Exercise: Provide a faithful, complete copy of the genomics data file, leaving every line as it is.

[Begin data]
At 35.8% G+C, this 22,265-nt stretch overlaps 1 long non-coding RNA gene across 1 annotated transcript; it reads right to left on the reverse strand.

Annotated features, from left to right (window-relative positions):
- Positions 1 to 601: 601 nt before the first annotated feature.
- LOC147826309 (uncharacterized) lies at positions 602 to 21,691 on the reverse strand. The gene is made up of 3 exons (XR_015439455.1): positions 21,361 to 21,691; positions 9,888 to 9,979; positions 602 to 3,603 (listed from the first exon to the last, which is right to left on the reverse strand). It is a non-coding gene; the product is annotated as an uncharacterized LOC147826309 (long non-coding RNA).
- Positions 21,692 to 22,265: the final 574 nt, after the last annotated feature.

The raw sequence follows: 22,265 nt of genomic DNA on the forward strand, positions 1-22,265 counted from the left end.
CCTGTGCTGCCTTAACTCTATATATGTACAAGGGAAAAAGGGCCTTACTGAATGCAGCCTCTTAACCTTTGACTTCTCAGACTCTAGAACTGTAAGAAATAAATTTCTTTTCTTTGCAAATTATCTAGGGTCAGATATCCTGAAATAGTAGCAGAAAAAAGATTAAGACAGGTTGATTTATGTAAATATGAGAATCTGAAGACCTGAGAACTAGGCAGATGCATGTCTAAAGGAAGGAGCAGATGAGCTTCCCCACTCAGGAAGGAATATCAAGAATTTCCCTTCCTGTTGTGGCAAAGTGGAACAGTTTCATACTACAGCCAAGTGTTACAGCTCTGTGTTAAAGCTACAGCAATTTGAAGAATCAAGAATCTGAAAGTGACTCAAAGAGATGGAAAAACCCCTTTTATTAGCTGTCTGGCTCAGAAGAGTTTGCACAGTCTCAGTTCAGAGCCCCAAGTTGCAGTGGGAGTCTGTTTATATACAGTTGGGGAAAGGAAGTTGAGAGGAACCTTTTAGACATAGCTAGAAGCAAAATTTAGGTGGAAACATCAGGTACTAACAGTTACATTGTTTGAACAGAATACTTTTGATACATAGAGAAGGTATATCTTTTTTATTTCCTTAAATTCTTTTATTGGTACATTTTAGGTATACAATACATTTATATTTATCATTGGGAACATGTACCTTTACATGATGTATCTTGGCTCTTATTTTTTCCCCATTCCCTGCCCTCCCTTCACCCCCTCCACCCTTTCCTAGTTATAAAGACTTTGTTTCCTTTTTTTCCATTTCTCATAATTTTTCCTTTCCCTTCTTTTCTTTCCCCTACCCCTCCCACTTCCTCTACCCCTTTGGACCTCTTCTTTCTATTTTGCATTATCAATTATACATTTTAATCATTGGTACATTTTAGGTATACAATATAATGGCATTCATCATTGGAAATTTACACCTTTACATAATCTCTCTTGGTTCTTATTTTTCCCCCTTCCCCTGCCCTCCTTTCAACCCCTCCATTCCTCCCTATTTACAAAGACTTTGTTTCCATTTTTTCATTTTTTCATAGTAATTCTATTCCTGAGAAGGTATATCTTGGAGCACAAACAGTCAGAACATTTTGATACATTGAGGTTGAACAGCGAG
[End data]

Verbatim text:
At 35.8% G+C, this 22,265-nt stretch overlaps 1 long non-coding RNA gene across 1 annotated transcript; it reads right to left on the reverse strand.

Annotated features, from left to right (window-relative positions):
- Positions 1 to 601: 601 nt before the first annotated feature.
- LOC147826309 (uncharacterized) lies at positions 602 to 21,691 on the reverse strand. The gene is made up of 3 exons (XR_015439455.1): positions 21,361 to 21,691; positions 9,888 to 9,979; positions 602 to 3,603 (listed from the first exon to the last, which is right to left on the reverse strand). It is a non-coding gene; the product is annotated as an uncharacterized LOC147826309 (long non-coding RNA).
- Positions 21,692 to 22,265: the final 574 nt, after the last annotated feature.

The raw sequence follows: 22,265 nt of genomic DNA on the forward strand, positions 1-22,265 counted from the left end.
CCTGTGCTGCCTTAACTCTATATATGTACAAGGGAAAAAGGGCCTTACTGAATGCAGCCTCTTAACCTTTGACTTCTCAGACTCTAGAACTGTAAGAAATAAATTTCTTTTCTTTGCAAATTATCTAGGGTCAGATATCCTGAAATAGTAGCAGAAAAAAGATTAAGACAGGTTGATTTATGTAAATATGAGAATCTGAAGACCTGAGAACTAGGCAGATGCATGTCTAAAGGAAGGAGCAGATGAGCTTCCCCACTCAGGAAGGAATATCAAGAATTTCCCTTCCTGTTGTGGCAAAGTGGAACAGTTTCATACTACAGCCAAGTGTTACAGCTCTGTGTTAAAGCTACAGCAATTTGAAGAATCAAGAATCTGAAAGTGACTCAAAGAGATGGAAAAACCCCTTTTATTAGCTGTCTGGCTCAGAAGAGTTTGCACAGTCTCAGTTCAGAGCCCCAAGTTGCAGTGGGAGTCTGTTTATATACAGTTGGGGAAAGGAAGTTGAGAGGAACCTTTTAGACATAGCTAGAAGCAAAATTTAGGTGGAAACATCAGGTACTAACAGTTACATTGTTTGAACAGAATACTTTTGATACATAGAGAAGGTATATCTTTTTTATTTCCTTAAATTCTTTTATTGGTACATTTTAGGTATACAATACATTTATATTTATCATTGGGAACATGTACCTTTACATGATGTATCTTGGCTCTTATTTTTTCCCCATTCCCTGCCCTCCCTTCACCCCCTCCACCCTTTCCTAGTTATAAAGACTTTGTTTCCTTTTTTTCCATTTCTCATAATTTTTCCTTTCCCTTCTTTTCTTTCCCCTACCCCTCCCACTTCCTCTACCCCTTTGGACCTCTTCTTTCTATTTTGCATTATCAATTATACATTTTAATCATTGGTACATTTTAGGTATACAATATAATGGCATTCATCATTGGAAATTTACACCTTTACATAATCTCTCTTGGTTCTTATTTTTCCCCCTTCCCCTGCCCTCCTTTCAACCCCTCCATTCCTCCCTATTTACAAAGACTTTGTTTCCATTTTTTCATTTTTTCATAGTAATTCTATTCCTGAGAAGGTATATCTTGGAGCACAAACAGTCAGAACATTTTGATACATTGAGGTTGAACAGCGAG